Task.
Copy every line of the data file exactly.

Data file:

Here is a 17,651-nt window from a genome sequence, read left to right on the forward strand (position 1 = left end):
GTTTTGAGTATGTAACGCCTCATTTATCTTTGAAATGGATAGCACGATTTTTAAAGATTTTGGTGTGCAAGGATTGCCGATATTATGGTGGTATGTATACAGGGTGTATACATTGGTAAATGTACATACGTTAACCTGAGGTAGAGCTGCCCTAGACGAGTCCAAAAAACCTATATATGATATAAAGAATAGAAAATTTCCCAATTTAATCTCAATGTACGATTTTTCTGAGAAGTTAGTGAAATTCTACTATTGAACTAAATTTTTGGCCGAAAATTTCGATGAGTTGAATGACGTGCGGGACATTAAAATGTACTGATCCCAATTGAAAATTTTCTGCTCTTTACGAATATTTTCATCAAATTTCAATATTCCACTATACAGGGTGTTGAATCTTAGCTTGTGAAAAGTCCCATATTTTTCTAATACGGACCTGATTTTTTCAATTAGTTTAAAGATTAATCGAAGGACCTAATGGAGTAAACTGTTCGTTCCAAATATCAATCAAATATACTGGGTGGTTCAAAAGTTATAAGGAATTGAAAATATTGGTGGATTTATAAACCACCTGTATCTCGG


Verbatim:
Here is a 17,651-nt window from a genome sequence, read left to right on the forward strand (position 1 = left end):
GTTTTGAGTATGTAACGCCTCATTTATCTTTGAAATGGATAGCACGATTTTTAAAGATTTTGGTGTGCAAGGATTGCCGATATTATGGTGGTATGTATACAGGGTGTATACATTGGTAAATGTACATACGTTAACCTGAGGTAGAGCTGCCCTAGACGAGTCCAAAAAACCTATATATGATATAAAGAATAGAAAATTTCCCAATTTAATCTCAATGTACGATTTTTCTGAGAAGTTAGTGAAATTCTACTATTGAACTAAATTTTTGGCCGAAAATTTCGATGAGTTGAATGACGTGCGGGACATTAAAATGTACTGATCCCAATTGAAAATTTTCTGCTCTTTACGAATATTTTCATCAAATTTCAATATTCCACTATACAGGGTGTTGAATCTTAGCTTGTGAAAAGTCCCATATTTTTCTAATACGGACCTGATTTTTTCAATTAGTTTAAAGATTAATCGAAGGACCTAATGGAGTAAACTGTTCGTTCCAAATATCAATCAAATATACTGGGTGGTTCAAAAGTTATAAGGAATTGAAAATATTGGTGGATTTATAAACCACCTGTATCTCGG